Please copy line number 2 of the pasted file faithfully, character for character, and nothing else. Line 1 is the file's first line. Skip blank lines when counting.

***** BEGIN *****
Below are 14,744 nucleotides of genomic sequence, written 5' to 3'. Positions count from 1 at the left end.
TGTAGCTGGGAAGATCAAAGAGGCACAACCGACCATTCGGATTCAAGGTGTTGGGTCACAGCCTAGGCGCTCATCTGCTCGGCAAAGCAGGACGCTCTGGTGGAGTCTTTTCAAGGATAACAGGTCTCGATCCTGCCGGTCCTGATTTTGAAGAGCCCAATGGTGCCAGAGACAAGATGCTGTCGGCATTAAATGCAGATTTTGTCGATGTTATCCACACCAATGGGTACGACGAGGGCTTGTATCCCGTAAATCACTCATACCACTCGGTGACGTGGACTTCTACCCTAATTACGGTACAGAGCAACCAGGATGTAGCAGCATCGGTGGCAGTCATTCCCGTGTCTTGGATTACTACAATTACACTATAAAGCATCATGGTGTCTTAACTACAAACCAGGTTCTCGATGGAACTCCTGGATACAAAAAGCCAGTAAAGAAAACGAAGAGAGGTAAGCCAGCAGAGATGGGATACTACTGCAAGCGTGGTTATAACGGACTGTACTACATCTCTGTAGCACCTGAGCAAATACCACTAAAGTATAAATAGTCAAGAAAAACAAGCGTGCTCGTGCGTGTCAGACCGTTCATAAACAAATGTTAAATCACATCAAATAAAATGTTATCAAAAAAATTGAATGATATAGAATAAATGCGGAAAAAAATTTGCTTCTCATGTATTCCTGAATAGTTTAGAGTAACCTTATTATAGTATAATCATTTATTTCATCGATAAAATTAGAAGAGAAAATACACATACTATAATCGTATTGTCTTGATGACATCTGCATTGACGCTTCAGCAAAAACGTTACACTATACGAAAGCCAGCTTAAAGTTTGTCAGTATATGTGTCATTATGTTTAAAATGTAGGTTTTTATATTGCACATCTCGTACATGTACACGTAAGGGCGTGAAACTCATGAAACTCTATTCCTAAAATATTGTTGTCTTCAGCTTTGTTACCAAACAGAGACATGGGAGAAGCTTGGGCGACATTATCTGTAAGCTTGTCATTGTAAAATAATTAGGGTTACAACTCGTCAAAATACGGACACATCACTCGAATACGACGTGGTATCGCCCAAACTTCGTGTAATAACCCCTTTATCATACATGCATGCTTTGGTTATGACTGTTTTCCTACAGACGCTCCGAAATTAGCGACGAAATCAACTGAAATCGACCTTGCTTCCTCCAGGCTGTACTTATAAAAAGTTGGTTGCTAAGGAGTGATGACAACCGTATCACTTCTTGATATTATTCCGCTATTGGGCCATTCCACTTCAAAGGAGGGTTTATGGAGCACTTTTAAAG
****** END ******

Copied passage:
TGTAGCTGGGAAGATCAAAGAGGCACAACCGACCATTCGGATTCAAGGTGTTGGGTCACAGCCTAGGCGCTCATCTGCTCGGCAAAGCAGGACGCTCTGGTGGAGTCTTTTCAAGGATAACAGGTCTCGATCCTGCCGGTCCTGATTTTGAAGAGCCCAATGGTGCCAGAGACAAGATGCTGTCGGCATTAAATGCAGATTTTGTCGATGTTATCCACACCAATGGGTACGACGAGGGCTTGTATCCCGTAAATCACTCATACCACTCGGTGACGTGGACTTCTACCCTAATTACGGTACAGAGCAACCAGGATGTAGCAGCATCGGTGGCAGTCATTCCCGTGTCTTGGATTACTACAATTACACTATAAAGCATCATGGTGTCTTAACTACAAACCAGGTTCTCGATGGAACTCCTGGATACAAAAAGCCAGTAAAGAAAACGAAGAGAGGTAAGCCAGCAGAGATGGGATACTACTGCAAGCGTGGTTATAACGGACTGTACTACATCTCTGTAGCACCTGAGCAAATACCACTAAAGTATAAATAGTCAAGAAAAACAAGCGTGCTCGTGCGTGTCAGACCGTTCATAAACAAATGTTAAATCACATCAAATAAAATGTTATCAAAAAAATTGAATGATATAGAATAAATGCGGAAAAAAATTTGCTTCTCATGTATTCCTGAATAGTTTAGAGTAACCTTATTATAGTATAATCATTTATTTCATCGATAAAATTAGAAGAGAAAATACACATACTATAATCGTATTGTCTTGATGACATCTGCATTGACGCTTCAGCAAAAACGTTACACTATACGAAAGCCAGCTTAAAGTTTGTCAGTATATGTGTCATTATGTTTAAAATGTAGGTTTTTATATTGCACATCTCGTACATGTACACGTAAGGGCGTGAAACTCATGAAACTCTATTCCTAAAATATTGTTGTCTTCAGCTTTGTTACCAAACAGAGACATGGGAGAAGCTTGGGCGACATTATCTGTAAGCTTGTCATTGTAAAATAATTAGGGTTACAACTCGTCAAAATACGGACACATCACTCGAATACGACGTGGTATCGCCCAAACTTCGTGTAATAACCCCTTTATCATACATGCATGCTTTGGTTATGACTGTTTTCCTACAGACGCTCCGAAATTAGCGACGAAATCAACTGAAATCGACCTTGCTTCCTCCAGGCTGTACTTATAAAAAGTTGGTTGCTAAGGAGTGATGACAACCGTATCACTTCTTGATATTATTCCGCTATTGGGCCATTCCACTTCAAAGGAGGGTTTATGGAGCACTTTTAAAG